Lockheed Martin Awarded Contract to Make Non-Traditional Sensor and User Data Available for Space Situational Awareness
COLORADO SPRINGS, Colo. — January 9, 2014 – Lockheed Martin [NYSE:LMT] will continue tracking and sharing data on orbiting space assets and debris through a $3.9 million contract from the U.S. Air Force Life Cycle Management Center. Under this contract, Lockheed Martin will continue to develop the Non-Traditional Data Pre-Processor (NDPP) under the Integrated Space Command and Control (ISC2) contract.
ISC2 is responsible for providing conclusive and timely air and missile warning information to the President of the United States, Joint Chiefs of Staff and the Prime Minister of Canada if North America ever comes under attack. In addition, ISC2 provides space situational awareness to the United States Strategic Command (USSTRATCOM) and Air Force Space Command utilizing inputs from the Space Surveillance Network to accurately track and catalog more than 23,000 space objects.
The NDPP is a key step forward in exposing data in support of the protection of valuable space assets like the International Space Station. In 2009, the Iridium-33 communications satellite and Russia’s Kosmos-2251 military satellite collided creating a large amount of space debris. Since that time, government and commercial organizations around the globe have been working to improve space object tracking through improved collaboration.
“The cars we drive on Earth have mirrors and sensors to prevent bumps and scrapes, but if you’re trying to avoid rapidly moving debris in space, you’ll need enhanced situational awareness,” said Rob Smith, vice president of C4ISR Systems with Lockheed Martin IS&GS. “Space has no national borders so it’s important to share collected data to protect all the space assets currently orbiting the planet.”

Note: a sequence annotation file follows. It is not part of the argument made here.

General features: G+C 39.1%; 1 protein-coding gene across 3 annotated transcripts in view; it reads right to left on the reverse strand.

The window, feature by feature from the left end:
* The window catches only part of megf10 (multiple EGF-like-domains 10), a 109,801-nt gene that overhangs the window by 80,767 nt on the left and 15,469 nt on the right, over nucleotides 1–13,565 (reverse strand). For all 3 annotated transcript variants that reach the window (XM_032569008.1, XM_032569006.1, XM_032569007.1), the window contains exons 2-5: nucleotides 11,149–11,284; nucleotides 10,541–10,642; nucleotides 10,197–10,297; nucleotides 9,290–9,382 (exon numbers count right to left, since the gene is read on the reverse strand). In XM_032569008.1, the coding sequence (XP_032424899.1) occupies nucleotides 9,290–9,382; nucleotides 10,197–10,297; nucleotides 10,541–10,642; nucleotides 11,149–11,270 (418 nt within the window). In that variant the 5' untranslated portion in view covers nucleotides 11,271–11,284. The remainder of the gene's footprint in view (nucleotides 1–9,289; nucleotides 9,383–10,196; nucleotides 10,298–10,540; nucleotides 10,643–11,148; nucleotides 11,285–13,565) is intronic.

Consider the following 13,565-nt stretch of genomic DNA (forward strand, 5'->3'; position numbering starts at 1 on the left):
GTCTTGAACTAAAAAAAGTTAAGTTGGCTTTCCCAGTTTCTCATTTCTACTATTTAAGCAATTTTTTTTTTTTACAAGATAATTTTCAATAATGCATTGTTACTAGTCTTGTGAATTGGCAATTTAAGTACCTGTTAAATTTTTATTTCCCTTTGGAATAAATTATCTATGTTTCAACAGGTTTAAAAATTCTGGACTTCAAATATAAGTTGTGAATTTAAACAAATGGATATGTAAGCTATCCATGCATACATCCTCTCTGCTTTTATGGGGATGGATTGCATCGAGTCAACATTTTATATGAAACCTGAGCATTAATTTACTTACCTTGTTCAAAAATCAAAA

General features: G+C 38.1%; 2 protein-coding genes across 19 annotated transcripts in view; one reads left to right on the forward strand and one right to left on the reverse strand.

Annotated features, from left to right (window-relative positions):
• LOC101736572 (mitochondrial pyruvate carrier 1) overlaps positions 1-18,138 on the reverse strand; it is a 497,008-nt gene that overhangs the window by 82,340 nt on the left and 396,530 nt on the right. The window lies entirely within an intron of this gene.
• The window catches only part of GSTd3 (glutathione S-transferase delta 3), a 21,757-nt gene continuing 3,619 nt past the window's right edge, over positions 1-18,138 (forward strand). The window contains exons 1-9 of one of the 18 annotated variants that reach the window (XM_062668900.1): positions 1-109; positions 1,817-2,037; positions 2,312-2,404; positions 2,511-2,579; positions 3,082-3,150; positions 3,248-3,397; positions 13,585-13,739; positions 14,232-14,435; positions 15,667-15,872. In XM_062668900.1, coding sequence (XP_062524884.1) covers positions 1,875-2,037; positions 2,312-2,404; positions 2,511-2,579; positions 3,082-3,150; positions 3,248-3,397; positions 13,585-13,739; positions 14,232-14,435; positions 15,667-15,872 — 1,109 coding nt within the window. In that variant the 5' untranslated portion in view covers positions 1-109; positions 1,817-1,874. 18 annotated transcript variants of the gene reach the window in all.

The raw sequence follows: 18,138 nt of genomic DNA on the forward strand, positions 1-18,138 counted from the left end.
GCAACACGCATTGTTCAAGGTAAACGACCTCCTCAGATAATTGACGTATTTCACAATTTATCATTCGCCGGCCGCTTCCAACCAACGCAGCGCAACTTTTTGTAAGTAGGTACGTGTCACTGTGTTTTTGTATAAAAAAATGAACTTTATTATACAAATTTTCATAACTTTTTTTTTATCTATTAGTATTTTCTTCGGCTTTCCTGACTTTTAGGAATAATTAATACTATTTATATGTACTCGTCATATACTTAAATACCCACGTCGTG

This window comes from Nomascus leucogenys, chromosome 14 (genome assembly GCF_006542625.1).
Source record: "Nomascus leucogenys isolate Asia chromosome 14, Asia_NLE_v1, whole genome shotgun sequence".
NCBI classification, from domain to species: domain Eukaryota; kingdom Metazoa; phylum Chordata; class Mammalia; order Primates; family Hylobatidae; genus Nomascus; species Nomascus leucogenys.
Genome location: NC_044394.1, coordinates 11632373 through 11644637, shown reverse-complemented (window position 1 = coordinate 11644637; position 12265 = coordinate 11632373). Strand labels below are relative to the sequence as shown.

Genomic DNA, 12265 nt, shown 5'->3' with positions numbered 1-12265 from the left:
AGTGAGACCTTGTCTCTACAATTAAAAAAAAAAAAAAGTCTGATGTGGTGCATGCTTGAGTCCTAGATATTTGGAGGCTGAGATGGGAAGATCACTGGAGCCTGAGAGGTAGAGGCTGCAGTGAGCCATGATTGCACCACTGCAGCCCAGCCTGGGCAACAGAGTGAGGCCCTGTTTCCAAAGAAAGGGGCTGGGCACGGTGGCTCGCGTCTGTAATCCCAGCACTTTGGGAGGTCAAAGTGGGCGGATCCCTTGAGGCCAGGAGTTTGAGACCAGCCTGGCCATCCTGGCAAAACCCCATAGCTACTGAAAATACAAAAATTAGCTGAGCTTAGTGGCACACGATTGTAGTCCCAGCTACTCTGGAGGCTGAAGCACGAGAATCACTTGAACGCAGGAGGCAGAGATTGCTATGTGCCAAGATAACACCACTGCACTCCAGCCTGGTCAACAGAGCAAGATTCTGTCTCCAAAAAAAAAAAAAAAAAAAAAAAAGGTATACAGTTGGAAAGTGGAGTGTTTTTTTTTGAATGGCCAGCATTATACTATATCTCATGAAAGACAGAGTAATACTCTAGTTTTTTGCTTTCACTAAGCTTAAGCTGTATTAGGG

The NDPP system is an expansion of the ISC2 space data server, and it extends the communications infrastructure allowing operators to share data between sensor and satellite sources around the world with the Joint Space Operations Center (JSpOC) at Vandenberg Air Force Base. The JSpOC maintains the space object catalog that many countries depend on to safeguard the valuable investment they have in space.
NDPP will provide a conduit across multiple security levels that will allow both sensor and satellite operators around the world to share data to improve the accuracy of the space object catalog. In return, sensor and satellite operators will have a new tool for receiving timely space object catalog products.
Headquartered in Bethesda, Md., Lockheed Martin is a global security and aerospace company that employs about 116,000 people worldwide and is principally engaged in the research, design, development, manufacture, integration, and sustainment of advanced technology systems, products, and services. The Corporation’s net sales for 2012 were $47.2 billion.
Colin Thorn, 856.206.3998
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Lockheed Martin Integrated Space Command & Control (ISC2)